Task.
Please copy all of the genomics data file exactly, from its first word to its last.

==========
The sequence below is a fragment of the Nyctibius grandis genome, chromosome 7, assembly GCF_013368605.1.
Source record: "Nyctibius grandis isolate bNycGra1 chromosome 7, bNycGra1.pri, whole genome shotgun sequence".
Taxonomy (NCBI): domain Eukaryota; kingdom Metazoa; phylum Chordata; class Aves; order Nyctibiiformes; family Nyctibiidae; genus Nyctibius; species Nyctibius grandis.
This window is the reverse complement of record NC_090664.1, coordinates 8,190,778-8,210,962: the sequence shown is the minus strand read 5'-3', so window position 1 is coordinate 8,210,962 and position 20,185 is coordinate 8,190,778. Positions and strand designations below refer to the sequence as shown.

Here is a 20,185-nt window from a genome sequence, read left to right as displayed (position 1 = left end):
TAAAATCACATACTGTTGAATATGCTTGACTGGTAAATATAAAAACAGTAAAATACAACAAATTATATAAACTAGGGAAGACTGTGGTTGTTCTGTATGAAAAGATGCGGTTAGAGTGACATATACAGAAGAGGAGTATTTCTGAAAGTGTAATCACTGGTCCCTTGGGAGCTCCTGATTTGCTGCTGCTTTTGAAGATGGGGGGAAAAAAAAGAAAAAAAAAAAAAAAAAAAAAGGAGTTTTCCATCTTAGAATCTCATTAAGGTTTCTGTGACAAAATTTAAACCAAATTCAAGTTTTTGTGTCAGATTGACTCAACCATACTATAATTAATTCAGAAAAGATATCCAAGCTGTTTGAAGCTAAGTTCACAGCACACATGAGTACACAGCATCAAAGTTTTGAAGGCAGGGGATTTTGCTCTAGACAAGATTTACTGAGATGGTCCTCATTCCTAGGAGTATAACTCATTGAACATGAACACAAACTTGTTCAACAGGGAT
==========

The sequence below is a fragment of the Nyctibius grandis genome, chromosome 7, assembly GCF_013368605.1.
Source record: "Nyctibius grandis isolate bNycGra1 chromosome 7, bNycGra1.pri, whole genome shotgun sequence".
Taxonomy (NCBI): domain Eukaryota; kingdom Metazoa; phylum Chordata; class Aves; order Nyctibiiformes; family Nyctibiidae; genus Nyctibius; species Nyctibius grandis.
This window is the reverse complement of record NC_090664.1, coordinates 8,190,778-8,210,962: the sequence shown is the minus strand read 5'-3', so window position 1 is coordinate 8,210,962 and position 20,185 is coordinate 8,190,778. Positions and strand designations below refer to the sequence as shown.

Here is a 20,185-nt window from a genome sequence, read left to right as displayed (position 1 = left end):
TAAAATCACATACTGTTGAATATGCTTGACTGGTAAATATAAAAACAGTAAAATACAACAAATTATATAAACTAGGGAAGACTGTGGTTGTTCTGTATGAAAAGATGCGGTTAGAGTGACATATACAGAAGAGGAGTATTTCTGAAAGTGTAATCACTGGTCCCTTGGGAGCTCCTGATTTGCTGCTGCTTTTGAAGATGGGGGGAAAAAAAAGAAAAAAAAAAAAAAAAAAAAAGGAGTTTTCCATCTTAGAATCTCATTAAGGTTTCTGTGACAAAATTTAAACCAAATTCAAGTTTTTGTGTCAGATTGACTCAACCATACTATAATTAATTCAGAAAAGATATCCAAGCTGTTTGAAGCTAAGTTCACAGCACACATGAGTACACAGCATCAAAGTTTTGAAGGCAGGGGATTTTGCTCTAGACAAGATTTACTGAGATGGTCCTCATTCCTAGGAGTATAACTCATTGAACATGAACACAAACTTGTTCAACAGGGAT